Thursday, September 30, 2010


Back in August when I was in NYC with the girls, I made a point to pop by and say hello to Doreen and Brandon who also live in the city. Haley and I checked out their new-ish apartment and we engaged in small talk about Life Lately. "You'll have to let us know if you and Tyson are going on any trips this year." Brandon said at one point. "Actually, we are going to Utah in October." I said, quickly pondering how fun it would be if these friends joined us. I threw the idea out there nonchalantly with a mini urge that if they were interested they could certainly jump on board. And well, they did. Brandon and Doreen booked and are flying in from NYC, and Haley and Josh booked and are flying in from Minneapolis. To Utah. Next weekend. Over my birthday. Eeeek!

Tyson and I have had no shortage of good times with the four people mentioned above. In fact, they have been a part of some of our greatest adventures and I hope they know how much I appreciate their willingness to take a leap next weekend. They are troopers!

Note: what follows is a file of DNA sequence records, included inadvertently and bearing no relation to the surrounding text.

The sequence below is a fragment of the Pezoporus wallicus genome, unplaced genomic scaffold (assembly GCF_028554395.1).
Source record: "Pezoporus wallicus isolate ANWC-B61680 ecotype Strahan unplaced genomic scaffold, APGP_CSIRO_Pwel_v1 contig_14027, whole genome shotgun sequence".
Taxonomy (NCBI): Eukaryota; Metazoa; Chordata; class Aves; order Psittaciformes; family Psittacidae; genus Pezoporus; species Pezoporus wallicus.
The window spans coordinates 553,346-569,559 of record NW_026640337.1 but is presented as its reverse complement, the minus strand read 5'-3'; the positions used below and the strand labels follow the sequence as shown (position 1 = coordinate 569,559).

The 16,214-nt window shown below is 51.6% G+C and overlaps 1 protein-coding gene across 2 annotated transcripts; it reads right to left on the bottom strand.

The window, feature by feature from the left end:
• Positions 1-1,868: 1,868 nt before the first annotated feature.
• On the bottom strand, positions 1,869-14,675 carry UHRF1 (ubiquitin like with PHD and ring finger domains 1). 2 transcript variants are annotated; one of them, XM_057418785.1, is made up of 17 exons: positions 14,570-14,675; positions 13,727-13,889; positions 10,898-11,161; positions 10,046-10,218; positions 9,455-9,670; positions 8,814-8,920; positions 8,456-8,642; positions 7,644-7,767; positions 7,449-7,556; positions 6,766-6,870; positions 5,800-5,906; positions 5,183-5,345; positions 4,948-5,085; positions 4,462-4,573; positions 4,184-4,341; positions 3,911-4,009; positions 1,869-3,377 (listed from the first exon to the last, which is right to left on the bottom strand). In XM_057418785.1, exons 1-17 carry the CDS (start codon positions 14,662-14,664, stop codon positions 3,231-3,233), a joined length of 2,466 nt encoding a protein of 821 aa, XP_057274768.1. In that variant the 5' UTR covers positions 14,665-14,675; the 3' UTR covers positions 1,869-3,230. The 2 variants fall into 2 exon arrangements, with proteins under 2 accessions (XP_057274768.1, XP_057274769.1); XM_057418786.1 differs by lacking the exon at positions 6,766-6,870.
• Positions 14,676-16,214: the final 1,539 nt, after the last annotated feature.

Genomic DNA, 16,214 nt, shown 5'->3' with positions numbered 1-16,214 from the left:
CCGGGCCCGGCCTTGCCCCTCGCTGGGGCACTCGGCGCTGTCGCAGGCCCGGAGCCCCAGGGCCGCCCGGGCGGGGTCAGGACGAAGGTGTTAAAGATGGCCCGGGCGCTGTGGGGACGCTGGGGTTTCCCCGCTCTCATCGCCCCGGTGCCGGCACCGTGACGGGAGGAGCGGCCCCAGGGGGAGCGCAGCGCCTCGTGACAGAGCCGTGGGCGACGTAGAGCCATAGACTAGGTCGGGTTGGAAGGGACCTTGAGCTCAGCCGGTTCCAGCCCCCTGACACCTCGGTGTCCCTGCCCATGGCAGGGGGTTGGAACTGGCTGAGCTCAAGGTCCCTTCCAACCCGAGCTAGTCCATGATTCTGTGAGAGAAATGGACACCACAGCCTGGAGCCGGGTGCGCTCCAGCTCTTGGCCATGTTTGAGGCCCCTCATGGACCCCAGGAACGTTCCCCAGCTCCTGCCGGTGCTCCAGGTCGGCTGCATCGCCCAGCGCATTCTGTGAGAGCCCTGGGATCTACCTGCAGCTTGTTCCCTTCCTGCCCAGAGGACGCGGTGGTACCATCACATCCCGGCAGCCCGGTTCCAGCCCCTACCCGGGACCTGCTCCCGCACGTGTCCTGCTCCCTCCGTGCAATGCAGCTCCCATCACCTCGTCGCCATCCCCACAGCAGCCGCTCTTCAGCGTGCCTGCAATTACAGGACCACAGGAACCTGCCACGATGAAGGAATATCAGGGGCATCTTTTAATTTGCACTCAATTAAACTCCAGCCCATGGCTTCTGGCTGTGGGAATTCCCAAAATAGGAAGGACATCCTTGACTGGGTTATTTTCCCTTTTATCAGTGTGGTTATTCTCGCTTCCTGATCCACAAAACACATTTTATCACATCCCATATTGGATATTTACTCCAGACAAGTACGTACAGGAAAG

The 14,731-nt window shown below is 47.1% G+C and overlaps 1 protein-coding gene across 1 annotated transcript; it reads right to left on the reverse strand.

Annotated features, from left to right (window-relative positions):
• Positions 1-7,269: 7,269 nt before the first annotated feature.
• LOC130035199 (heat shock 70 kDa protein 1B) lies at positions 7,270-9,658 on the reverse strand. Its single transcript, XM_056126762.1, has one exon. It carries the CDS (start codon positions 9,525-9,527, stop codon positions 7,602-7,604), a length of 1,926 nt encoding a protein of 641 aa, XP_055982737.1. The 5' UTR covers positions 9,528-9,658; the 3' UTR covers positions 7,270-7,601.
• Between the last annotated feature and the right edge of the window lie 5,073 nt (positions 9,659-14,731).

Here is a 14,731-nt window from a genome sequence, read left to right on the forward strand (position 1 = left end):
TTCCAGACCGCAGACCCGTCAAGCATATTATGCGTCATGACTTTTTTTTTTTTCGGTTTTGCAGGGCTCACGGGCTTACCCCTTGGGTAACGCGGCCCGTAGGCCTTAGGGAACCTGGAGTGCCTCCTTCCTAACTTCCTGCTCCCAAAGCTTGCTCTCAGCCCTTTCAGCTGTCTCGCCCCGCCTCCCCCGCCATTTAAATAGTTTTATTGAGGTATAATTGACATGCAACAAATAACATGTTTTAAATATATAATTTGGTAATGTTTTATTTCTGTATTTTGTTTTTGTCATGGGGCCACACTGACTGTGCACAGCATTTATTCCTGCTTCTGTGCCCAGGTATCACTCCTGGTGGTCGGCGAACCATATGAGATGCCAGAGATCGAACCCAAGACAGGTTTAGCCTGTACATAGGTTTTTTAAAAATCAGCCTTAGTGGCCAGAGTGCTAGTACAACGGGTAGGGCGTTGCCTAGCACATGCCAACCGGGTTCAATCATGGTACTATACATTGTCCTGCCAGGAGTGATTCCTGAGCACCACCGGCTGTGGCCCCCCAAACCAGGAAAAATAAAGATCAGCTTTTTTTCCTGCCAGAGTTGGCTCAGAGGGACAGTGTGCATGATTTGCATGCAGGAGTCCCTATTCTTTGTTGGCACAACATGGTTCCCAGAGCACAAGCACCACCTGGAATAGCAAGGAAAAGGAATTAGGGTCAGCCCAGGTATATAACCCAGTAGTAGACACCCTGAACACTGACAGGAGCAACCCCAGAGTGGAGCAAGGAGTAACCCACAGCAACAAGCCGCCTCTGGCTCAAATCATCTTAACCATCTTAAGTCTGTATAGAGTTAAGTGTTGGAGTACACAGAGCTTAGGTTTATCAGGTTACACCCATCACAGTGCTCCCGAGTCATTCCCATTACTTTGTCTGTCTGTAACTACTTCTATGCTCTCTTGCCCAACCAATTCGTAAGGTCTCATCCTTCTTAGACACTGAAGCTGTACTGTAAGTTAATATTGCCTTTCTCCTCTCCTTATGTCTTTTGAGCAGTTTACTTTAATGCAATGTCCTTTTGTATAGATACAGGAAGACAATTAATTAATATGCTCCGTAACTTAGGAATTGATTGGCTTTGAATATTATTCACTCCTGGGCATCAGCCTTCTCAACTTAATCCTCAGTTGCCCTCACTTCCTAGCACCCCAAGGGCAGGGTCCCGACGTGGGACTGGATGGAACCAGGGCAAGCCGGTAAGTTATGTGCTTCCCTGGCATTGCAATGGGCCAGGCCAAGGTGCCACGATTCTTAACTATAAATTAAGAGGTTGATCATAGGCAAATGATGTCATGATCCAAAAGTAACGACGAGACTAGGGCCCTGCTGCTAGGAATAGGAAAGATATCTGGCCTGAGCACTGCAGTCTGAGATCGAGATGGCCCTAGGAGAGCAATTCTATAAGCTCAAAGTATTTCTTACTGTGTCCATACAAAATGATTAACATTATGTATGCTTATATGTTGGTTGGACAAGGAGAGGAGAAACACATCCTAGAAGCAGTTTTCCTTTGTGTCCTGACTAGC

Doreen's recent visit to Seattle:

Haley and Kristi flew out to Seattle last year in a surprise visit to watch me run my marathon.

Over the years, both Haley and Doreen and their respective partners have been staples in PNW awesomeness.

Years ago, Haley and Crow were out in Seattle on a Girls' trip where we spent a day hiking in the mountains. She and Josh were here a few years before that for a snowboarding trip to Whistler, and even several years before that, they both came out (Kristi and Mitch too!) and we road-tripped the Olympic Peninsula.